‘State of Mind’ Focuses on a Different Side of Picasso
The Norton Simon Museum in Pasadena has selected the best of its collection of 700 Picasso prints for an exhibit highlighting the artist’s later works “State of Mind: Picasso Lithographs 1945-1960.” A highlight of the exhibit features the work-in-progress versions of “The Bull,” as series that shows how he first depicted his subject in a simple brush and ink work, then an anatomical diagram, then a few lines that suggest the animal in the same way as did our ancestors, the cave painters of prehistoric times.
The museum notes that lithographs reveal more about the artistic process than oil paintings, which “inevitably covered their tracks, concealing the process of their making under layers of opaque color.” However, “prints – especially lithographs – … record their own development through sequential stages, charting the movement of their maker’s thoughts from state to state.” The works on display show that Picasso, as he did in “The Bull,” would make several prints of the same design, and the trajectory of the work became apparent in the final version.
Saying that Pablo Picasso was a Spanish painter is comparable to saying that God is a deity worshiped by religious people. Nevertheless, here is a brief biography of the man who transformed visual art from representation to abstraction, i.e. three or four lines that “suggest” a bull:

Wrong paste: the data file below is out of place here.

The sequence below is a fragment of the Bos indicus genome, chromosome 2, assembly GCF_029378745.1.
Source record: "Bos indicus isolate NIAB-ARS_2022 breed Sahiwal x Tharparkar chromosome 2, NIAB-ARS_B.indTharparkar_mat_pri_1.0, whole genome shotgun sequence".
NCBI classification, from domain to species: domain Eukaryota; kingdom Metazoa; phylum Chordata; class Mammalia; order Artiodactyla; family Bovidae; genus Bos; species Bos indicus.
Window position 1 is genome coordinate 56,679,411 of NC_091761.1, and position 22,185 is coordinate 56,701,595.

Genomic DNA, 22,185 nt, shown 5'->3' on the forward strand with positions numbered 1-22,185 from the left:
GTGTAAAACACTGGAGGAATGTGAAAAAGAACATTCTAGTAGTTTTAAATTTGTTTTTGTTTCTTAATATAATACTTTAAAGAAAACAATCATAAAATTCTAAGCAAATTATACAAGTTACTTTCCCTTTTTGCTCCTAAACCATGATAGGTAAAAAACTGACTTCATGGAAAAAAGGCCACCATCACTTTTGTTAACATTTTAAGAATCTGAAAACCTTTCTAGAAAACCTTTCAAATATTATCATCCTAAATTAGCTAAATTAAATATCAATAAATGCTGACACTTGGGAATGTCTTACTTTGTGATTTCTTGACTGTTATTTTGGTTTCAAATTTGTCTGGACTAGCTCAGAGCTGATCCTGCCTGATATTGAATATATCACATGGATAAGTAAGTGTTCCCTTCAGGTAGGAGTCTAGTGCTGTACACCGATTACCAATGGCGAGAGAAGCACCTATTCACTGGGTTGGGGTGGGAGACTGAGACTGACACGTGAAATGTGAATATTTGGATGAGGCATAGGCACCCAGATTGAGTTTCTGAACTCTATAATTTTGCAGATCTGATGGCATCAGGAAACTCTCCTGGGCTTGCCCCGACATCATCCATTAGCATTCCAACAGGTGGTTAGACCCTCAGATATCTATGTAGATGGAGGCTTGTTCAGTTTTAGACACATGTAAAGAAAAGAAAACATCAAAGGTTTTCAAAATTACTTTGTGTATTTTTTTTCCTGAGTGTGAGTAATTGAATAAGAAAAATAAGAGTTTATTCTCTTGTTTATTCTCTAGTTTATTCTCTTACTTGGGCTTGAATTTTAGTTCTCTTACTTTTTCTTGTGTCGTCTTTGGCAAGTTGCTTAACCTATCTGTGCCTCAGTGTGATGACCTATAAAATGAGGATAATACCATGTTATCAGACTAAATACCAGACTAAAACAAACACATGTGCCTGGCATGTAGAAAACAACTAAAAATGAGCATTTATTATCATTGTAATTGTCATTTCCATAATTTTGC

The man in question was born in Spain in 1881, but spent most of his adult life in France. After training under his father, he made his first trip to Paris in 1900. He was first influenced by artists such as Théophile Alexandre Steinlen, Henri de Toulouse-Lautrec and Edvard Munch. He began his unconventional work within his Cubism Period (1909-1912), during which he and contemporaries broke up space and shapes to depict them in a visual style that had never seen before.
His masterpiece, “Guernica,” is a cubist depiction of the bombing of a town during the Spanish Civil War, and is seen as both a vigorous combination of violence and a plea for pacificism.
Picasso later focused on what he called “the movement,” according to the museum, creating an unparalleled oeuvre of assemblages and other works in his later life. “The movement,” he stated, “…when the movement of my thought interests more than the thought itself.” This new interest in “movement” manifested itself in his interest in his printmaking, the focus of “State of Mind.”
“State of Mind: Picasso Lithographs 1945-1960” will be on view at the Norton Simon Museum Oct. 14, 2016 – Feb. 13, 2017.